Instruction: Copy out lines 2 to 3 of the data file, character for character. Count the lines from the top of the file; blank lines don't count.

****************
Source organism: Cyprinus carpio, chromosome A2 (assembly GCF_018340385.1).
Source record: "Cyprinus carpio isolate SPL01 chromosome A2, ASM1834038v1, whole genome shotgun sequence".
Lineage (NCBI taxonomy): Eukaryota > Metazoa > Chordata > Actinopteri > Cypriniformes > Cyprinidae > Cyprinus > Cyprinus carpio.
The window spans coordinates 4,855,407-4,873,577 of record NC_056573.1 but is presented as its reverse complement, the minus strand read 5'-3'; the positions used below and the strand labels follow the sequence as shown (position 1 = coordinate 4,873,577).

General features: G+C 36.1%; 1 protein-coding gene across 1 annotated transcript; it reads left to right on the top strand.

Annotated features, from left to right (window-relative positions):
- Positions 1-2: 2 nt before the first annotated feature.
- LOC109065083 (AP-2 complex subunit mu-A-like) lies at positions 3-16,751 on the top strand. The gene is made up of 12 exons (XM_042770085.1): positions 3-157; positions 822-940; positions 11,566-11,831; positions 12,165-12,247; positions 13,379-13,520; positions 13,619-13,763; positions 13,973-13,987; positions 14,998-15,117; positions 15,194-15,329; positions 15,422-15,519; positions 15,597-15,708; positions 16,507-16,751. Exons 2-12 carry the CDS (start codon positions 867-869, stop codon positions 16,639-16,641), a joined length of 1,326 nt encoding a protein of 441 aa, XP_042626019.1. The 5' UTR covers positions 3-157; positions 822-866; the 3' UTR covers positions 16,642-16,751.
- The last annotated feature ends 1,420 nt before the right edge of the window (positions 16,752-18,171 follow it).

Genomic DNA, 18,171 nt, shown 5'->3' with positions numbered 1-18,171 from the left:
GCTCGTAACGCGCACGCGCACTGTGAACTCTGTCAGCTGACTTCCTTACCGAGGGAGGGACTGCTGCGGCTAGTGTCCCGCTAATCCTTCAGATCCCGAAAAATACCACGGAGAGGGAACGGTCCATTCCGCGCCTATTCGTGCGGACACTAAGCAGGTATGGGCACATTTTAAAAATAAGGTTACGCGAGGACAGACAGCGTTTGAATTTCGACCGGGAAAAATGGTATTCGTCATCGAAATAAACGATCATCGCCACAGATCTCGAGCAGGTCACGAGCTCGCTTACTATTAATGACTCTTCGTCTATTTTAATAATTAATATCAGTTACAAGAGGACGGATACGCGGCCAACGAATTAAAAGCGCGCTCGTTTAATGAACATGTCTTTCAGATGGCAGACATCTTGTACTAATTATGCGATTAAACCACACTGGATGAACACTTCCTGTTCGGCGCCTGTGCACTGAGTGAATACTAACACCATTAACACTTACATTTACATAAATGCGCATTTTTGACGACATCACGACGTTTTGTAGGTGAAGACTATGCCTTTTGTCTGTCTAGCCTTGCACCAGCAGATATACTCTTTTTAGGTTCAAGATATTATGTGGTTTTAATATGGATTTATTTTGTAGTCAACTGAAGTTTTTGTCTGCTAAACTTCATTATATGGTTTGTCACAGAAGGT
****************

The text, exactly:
Source record: "Cyprinus carpio isolate SPL01 chromosome A2, ASM1834038v1, whole genome shotgun sequence".
Lineage (NCBI taxonomy): Eukaryota > Metazoa > Chordata > Actinopteri > Cypriniformes > Cyprinidae > Cyprinus > Cyprinus carpio.